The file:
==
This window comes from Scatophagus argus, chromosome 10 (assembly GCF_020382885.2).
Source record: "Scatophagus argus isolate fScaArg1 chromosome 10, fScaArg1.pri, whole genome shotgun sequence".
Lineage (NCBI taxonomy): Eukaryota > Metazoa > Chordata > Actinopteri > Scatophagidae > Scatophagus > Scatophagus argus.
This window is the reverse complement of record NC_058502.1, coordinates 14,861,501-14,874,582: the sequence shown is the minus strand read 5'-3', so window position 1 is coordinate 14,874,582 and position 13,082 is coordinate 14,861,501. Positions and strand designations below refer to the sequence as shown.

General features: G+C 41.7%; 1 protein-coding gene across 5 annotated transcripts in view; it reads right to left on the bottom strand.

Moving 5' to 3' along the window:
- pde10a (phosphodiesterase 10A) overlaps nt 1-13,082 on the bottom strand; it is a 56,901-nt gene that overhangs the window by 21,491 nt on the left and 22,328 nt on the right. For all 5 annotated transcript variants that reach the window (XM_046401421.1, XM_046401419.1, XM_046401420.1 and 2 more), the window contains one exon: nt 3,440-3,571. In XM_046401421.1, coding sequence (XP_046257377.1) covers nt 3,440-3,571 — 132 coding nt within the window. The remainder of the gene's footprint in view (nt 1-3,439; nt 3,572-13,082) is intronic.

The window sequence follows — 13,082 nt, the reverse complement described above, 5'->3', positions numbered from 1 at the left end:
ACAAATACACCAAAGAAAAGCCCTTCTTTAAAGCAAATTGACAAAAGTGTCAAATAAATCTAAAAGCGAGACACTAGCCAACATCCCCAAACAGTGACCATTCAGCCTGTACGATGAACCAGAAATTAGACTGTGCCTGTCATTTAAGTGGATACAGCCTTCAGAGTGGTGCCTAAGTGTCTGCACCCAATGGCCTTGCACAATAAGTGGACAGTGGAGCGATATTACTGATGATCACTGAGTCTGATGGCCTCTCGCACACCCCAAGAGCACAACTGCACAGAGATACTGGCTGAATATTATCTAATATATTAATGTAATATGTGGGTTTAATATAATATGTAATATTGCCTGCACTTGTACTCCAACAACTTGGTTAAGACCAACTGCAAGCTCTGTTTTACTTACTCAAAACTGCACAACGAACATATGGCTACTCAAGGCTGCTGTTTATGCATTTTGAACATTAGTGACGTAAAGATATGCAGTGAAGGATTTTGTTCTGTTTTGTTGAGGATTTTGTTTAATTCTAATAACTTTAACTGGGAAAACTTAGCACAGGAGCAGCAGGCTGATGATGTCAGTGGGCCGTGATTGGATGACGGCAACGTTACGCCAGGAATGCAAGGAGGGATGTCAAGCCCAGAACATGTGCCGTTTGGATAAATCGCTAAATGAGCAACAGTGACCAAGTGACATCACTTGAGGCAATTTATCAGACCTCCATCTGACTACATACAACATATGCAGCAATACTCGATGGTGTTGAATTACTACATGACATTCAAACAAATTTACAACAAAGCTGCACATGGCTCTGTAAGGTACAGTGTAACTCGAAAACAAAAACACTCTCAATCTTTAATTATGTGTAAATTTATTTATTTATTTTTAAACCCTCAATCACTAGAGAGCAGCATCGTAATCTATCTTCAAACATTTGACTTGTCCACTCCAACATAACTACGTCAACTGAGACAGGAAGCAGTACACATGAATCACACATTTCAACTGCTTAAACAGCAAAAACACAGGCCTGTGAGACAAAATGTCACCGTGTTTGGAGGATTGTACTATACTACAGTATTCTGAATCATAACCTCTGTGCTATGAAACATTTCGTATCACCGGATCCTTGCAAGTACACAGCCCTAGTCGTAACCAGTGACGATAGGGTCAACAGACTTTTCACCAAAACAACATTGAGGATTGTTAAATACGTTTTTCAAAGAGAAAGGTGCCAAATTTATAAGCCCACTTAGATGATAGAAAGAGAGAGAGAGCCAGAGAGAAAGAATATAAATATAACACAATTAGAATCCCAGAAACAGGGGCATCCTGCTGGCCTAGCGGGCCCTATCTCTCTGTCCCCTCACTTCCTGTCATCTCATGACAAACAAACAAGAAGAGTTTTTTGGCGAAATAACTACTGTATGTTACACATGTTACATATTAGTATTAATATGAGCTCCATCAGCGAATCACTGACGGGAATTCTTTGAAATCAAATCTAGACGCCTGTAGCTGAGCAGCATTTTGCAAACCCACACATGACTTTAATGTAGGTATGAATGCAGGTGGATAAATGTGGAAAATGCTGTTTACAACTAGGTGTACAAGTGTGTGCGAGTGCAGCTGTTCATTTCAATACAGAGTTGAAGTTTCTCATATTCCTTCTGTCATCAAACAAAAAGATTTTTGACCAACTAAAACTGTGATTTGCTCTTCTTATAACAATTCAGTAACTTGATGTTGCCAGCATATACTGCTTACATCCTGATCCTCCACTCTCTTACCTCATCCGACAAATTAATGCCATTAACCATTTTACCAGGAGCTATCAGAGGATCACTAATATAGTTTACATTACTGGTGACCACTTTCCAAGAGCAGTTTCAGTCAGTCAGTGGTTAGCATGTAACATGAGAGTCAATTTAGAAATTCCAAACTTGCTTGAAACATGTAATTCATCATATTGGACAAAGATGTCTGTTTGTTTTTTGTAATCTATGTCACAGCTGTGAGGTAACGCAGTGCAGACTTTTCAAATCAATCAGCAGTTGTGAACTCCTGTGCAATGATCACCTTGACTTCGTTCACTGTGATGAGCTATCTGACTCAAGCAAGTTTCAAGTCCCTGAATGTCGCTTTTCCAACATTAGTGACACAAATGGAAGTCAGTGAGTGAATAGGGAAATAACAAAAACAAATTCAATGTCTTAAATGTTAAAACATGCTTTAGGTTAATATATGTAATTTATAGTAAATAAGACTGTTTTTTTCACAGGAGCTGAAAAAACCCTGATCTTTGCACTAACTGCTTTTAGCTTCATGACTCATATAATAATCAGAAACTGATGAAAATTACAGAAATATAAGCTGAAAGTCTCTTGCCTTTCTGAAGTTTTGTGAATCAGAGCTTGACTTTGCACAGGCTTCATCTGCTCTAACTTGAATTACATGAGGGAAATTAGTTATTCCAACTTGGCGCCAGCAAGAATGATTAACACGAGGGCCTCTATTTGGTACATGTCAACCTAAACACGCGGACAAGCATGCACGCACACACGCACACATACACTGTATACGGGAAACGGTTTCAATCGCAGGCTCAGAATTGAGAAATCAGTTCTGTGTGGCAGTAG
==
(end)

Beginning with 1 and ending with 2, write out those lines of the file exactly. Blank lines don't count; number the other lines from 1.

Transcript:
This window comes from Scatophagus argus, chromosome 10 (assembly GCF_020382885.2).
Source record: "Scatophagus argus isolate fScaArg1 chromosome 10, fScaArg1.pri, whole genome shotgun sequence".